If I could go back to New Mexico…

If I could go back to New Mexico…

Between work and finances (and the weather, see: work), this is going to be a summer spent close to home.  Last summer, though, we spent two weeks in New Mexico.  There were a couple of things I wish we’d done differently.  If you’re planning to travel to New Mexico, maybe my regrets will help you have a better trip. I wish we’d taken longer to acclimate. The day we got there, we hiked the rim

Desperately Seeking Arches

Desperately Seeking Arches

A few days into our most recent trip to New Mexico, we found ourselves with a couple of free hours near Aztec.  We decided to go on a little adventure – a search for a few of the over 300 arches on public land that surround the town.  Utah is kinda famous for its arches.  Even has a national park named after them, complete with marked trails and decent directions. Finding the arches The public

Go Birding at Galveston Island State Park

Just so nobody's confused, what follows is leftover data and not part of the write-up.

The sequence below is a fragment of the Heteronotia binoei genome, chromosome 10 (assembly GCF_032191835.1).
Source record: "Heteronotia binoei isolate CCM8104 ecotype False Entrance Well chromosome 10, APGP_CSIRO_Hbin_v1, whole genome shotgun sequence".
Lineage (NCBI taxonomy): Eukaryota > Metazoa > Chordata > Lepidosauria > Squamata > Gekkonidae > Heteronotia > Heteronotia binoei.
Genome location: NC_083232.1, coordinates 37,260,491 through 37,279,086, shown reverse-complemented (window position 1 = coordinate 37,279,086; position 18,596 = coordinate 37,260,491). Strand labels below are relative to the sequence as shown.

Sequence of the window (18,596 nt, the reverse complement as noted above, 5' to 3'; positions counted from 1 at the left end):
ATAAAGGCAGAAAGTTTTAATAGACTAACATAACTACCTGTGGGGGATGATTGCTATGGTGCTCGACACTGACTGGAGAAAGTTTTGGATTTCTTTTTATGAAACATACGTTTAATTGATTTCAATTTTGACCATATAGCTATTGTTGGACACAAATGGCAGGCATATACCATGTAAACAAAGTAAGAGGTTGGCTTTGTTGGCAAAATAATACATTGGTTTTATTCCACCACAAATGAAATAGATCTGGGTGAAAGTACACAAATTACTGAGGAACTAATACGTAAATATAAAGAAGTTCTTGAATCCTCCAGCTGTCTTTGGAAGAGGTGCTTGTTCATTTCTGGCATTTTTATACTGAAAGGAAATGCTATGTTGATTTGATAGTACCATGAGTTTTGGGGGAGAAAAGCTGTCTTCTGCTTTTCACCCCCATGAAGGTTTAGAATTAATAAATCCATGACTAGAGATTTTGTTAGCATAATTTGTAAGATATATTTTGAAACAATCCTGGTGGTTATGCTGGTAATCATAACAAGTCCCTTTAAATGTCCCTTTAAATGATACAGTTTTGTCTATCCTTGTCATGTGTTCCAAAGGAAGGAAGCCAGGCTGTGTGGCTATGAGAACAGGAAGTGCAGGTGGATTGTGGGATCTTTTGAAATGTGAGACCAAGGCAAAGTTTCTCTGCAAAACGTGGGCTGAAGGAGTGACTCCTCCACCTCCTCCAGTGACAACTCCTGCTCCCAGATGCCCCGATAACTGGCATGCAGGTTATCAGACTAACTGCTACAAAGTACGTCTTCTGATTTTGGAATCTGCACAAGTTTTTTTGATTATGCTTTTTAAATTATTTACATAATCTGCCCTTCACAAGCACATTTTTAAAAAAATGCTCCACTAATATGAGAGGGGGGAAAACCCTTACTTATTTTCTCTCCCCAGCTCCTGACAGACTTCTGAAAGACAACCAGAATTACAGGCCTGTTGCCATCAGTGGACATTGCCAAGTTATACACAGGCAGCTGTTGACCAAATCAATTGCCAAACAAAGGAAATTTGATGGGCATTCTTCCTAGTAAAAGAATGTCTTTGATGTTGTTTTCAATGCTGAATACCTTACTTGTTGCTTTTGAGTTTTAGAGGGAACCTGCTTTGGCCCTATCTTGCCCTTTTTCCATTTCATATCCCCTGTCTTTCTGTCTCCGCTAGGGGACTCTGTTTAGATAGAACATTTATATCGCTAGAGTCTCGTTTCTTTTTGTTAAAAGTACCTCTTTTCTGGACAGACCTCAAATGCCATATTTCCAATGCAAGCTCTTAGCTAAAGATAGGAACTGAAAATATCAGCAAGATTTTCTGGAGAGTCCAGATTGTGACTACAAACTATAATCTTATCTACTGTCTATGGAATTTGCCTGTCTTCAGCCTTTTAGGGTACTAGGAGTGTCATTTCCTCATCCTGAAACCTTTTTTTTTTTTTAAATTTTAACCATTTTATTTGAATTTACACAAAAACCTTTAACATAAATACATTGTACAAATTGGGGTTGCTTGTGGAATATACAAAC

Go Birding at Galveston Island State Park

If you like coastal birds – watching them, photographing them – you need to visit Galveston Island State Park.  With the gulf on one side and marshes on the other, they have a bonanza of waterfowl there for observation. Some species reside there year-round, but the park serves as a stopover for several migratory birds.  For the biggest variety, plan your visit for the temperate months of the spring and autumn. To get the most

New Mexico Highway 72: Roads Less Traveled

New Mexico Highway 72: Roads Less Traveled

“You really shouldn’t take the main highway to Raton,” the older woman said.  We met her during the first leg of our hike around the rim of Capulin Volcano.  She and her family were on their annual pilgrimage from Oklahoma.  “Take the backroad from Folsom to Raton – you’ll see a lot of wildlife that way.”  We left Palo Duro a day early due to the weather, so we gained a good 24 hours to

Alligators: how and where to find ’em in Texas

Alligators: how and where to find ’em in Texas

Alligators are big. They have big mouths and big teeth. They’re strong. And, let’s face it, few creatures are as good at lurking as the alligator. Spotting one in the wild, knowing that there’s nothing between you an several hundred pounds of ravenous reptile, will get your blood pumping.  Once an endangered species, the American Alligator has made an impressive recovery. A word of caution – the danger isn’t imaginary. While alligator attacks on humans